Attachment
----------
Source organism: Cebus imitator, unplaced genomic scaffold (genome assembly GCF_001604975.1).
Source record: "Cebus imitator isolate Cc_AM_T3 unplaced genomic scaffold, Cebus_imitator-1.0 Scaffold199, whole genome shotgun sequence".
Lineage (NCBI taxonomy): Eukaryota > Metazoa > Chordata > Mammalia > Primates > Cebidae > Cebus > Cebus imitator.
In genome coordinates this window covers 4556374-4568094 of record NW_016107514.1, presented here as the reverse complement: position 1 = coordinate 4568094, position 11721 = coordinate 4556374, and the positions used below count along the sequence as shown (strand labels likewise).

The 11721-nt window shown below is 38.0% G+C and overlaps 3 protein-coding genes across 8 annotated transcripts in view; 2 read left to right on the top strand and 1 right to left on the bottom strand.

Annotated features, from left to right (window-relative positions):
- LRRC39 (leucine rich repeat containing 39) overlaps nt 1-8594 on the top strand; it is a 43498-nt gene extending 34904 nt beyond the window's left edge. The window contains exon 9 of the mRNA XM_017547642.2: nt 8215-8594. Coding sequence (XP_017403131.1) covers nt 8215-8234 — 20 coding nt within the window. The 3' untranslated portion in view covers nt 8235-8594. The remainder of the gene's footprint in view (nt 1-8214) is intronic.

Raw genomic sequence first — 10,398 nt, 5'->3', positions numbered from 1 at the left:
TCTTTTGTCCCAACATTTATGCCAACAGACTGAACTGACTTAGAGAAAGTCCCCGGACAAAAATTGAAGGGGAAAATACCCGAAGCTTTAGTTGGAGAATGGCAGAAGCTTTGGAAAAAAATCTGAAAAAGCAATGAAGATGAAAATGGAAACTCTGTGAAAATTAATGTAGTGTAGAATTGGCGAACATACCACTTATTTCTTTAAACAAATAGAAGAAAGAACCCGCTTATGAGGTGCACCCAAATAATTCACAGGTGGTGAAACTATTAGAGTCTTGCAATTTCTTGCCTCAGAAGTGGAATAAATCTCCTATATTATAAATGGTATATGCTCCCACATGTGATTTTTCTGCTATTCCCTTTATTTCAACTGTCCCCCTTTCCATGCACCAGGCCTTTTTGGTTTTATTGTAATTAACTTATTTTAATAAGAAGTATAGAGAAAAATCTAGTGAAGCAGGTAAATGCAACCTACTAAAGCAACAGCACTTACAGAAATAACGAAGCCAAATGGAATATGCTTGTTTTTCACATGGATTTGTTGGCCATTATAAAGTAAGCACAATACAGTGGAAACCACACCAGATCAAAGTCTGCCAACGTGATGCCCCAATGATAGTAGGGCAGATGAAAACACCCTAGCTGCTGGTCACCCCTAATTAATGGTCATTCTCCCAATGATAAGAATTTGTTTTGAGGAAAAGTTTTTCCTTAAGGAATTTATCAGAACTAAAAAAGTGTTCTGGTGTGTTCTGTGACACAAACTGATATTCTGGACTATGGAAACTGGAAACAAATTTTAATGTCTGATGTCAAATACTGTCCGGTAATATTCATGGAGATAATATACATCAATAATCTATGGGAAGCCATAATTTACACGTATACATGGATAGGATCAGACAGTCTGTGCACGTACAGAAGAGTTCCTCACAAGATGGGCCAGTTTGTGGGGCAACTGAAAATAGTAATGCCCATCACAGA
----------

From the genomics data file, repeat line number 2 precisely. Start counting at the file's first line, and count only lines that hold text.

Source record: "Cebus imitator isolate Cc_AM_T3 unplaced genomic scaffold, Cebus_imitator-1.0 Scaffold199, whole genome shotgun sequence".